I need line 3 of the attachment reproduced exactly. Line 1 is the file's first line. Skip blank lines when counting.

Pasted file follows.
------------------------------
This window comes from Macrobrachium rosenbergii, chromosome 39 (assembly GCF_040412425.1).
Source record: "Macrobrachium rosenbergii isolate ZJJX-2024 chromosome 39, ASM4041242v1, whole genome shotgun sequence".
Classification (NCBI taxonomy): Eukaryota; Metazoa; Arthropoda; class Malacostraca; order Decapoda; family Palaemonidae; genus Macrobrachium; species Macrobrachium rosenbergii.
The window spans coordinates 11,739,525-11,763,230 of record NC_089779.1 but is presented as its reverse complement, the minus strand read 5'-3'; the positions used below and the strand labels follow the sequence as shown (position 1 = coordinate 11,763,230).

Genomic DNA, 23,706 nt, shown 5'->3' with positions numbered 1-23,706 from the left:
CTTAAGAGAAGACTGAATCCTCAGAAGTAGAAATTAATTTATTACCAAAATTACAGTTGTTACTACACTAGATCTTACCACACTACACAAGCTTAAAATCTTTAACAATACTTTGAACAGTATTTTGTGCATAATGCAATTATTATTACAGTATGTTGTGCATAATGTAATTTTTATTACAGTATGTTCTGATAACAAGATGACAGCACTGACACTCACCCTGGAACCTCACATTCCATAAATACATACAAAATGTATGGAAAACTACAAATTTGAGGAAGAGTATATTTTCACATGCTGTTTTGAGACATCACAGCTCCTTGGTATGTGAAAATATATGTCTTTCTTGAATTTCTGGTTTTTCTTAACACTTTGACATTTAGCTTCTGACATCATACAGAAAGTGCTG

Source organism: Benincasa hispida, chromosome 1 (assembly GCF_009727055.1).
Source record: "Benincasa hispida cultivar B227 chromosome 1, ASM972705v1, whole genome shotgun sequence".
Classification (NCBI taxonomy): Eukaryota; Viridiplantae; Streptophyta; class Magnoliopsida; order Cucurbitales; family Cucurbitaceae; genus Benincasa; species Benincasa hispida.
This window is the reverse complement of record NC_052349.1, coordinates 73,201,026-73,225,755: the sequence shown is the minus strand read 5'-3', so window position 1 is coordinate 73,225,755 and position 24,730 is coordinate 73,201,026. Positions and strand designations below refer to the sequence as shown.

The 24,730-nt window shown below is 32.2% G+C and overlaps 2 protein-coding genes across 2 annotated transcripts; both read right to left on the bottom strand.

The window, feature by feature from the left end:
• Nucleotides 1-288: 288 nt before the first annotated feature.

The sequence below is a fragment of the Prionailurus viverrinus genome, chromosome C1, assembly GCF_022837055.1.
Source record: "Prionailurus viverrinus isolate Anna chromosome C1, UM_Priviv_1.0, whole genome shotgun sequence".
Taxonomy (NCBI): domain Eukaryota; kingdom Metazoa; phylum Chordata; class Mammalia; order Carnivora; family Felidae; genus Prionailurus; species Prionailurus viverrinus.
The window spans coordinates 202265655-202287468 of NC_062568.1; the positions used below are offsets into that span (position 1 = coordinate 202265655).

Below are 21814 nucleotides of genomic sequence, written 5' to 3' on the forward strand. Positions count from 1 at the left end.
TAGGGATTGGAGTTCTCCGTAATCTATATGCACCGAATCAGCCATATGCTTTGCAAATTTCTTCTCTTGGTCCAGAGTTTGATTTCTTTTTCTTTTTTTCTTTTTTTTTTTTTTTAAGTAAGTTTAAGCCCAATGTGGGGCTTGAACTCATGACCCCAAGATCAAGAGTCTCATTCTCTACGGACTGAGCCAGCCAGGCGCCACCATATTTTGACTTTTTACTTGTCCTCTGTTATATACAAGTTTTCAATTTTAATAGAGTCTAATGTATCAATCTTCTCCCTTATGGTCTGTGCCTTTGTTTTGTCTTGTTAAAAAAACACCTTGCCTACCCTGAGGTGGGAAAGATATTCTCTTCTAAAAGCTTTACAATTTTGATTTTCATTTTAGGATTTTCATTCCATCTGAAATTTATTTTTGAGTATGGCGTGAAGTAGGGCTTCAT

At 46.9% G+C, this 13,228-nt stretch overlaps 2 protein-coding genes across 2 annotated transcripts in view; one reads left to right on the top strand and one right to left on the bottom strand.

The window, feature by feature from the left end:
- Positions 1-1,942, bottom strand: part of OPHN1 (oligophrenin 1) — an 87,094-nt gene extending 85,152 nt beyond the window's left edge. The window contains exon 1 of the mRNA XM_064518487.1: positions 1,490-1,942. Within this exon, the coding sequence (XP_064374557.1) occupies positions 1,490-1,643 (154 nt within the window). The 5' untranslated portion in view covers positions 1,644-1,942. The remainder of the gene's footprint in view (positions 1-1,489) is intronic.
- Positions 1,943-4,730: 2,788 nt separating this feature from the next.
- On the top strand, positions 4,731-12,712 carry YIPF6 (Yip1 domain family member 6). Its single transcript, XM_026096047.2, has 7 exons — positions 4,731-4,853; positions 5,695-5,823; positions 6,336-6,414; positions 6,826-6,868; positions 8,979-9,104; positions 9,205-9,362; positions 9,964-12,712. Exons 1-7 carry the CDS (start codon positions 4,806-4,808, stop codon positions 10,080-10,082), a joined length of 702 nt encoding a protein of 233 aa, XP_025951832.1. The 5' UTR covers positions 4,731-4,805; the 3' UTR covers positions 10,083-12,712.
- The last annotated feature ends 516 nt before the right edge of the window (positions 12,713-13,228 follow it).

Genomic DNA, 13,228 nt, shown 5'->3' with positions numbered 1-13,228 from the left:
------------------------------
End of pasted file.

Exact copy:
Classification (NCBI taxonomy): Eukaryota; Metazoa; Arthropoda; class Malacostraca; order Decapoda; family Palaemonidae; genus Macrobrachium; species Macrobrachium rosenbergii.